I use the word “equitable” because I have charged three completely different fees for the same result. “Equitable” refers to the value delivered and charged to the client. But it’s not “equivalent.” And the difference can determine your pricing strategies.
With many accountants now working in uncharted waters helping clients get through the COVID-19 crisis, the pricing question is especially important. READ MORE →
Client billing can include hourly billing, but it can also include flat-fee, retainer-based and/or value-based billing. Most people use one of these four methods. Some use all of them or even a hybrid. READ MORE →
One of the most common questions I get from practitioners adding tax resolution services to their service offerings has to do with fees. Many practitioners see the benefit of offering flat-fee service options, while others choose to stick with their existing hourly fee model.
These are some example of how I quote fees when running a high-volume tax resolution practice. These scenarios do not represent any one particular client I’ve had. Rather, they each represent dozens of similar situations I’ve worked on. These scenarios are the norm if you’re focusing on 941 representation. For completeness, I’ve also added a 1040 scenario as an example. READ MORE →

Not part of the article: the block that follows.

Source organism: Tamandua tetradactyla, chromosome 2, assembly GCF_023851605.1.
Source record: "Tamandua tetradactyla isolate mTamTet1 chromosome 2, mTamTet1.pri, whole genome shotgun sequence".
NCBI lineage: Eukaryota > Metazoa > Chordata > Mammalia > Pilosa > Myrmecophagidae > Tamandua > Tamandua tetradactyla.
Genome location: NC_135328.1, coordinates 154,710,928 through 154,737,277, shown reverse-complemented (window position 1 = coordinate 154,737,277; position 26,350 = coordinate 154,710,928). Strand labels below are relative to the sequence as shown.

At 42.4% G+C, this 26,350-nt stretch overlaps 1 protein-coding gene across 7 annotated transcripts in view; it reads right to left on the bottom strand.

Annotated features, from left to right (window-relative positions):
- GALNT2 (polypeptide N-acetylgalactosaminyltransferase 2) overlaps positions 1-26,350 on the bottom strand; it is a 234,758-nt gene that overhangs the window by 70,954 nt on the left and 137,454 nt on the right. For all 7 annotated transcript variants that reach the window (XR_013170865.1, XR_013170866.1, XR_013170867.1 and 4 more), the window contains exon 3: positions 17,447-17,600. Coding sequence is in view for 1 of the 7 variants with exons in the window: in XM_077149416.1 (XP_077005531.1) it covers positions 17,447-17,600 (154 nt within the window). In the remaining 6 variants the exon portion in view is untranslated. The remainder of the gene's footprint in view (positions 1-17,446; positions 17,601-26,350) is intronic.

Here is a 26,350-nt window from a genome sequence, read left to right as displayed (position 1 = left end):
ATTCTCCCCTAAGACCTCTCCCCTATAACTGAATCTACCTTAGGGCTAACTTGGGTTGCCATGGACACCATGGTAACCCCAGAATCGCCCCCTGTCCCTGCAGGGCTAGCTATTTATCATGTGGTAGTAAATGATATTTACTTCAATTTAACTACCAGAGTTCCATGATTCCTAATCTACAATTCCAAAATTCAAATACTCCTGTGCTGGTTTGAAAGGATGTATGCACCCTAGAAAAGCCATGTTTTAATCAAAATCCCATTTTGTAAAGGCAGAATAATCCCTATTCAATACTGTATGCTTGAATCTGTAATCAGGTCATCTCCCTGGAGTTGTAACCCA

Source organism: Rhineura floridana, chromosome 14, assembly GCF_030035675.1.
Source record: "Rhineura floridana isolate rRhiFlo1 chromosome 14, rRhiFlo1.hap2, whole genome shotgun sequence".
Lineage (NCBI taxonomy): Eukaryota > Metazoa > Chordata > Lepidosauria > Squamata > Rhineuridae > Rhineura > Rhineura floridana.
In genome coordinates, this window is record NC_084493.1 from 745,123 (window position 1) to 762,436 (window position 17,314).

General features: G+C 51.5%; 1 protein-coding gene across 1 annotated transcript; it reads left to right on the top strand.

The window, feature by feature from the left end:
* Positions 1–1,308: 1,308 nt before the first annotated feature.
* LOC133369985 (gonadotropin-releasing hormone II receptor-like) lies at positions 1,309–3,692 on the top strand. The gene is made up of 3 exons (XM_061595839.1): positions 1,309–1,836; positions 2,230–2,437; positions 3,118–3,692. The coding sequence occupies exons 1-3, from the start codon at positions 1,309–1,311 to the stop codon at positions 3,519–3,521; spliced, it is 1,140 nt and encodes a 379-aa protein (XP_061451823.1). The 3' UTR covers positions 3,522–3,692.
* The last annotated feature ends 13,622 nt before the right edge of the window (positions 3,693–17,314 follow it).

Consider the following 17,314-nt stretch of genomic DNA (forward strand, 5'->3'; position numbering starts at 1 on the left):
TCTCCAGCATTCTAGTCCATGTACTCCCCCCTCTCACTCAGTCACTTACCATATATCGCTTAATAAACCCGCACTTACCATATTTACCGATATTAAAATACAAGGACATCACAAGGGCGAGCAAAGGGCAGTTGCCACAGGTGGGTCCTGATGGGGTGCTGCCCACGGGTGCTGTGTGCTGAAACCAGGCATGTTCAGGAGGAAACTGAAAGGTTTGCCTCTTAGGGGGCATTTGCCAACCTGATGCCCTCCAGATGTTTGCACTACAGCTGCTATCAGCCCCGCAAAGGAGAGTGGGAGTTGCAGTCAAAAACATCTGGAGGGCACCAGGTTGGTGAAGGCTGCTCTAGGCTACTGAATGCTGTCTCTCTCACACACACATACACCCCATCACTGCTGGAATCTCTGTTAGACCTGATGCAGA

We all have our own styles. Many have different styles for different things. Over the years I’ve developed an individual style for negotiating on behalf of clients that I have been very successful with, which I am sharing with you now.
When entering a negotiation, it is very important to have clients clearly articulate their thoughts about what they want. This takes time and patience, along with some prodding and challenging. But if it’s done right, clients will be clear about what they want. READ MORE →
Client billing can include hourly billing, but it can also include flat-fee, retainer-based and/or value-based billing. Most people use one of these four methods. Some use all of them or even a hybrid.
Presentation after presentation is viewed on the modern equivalent of the campfire, the conference room projector. “Our profession is sick, even dying. We might have cancer. We really don’t know, but it is bad.” It’s true, the profession does have cancer. The good news is, we know the cause and it is curable.
It is called “a timesheet.” It be must cut it out completely before it kills.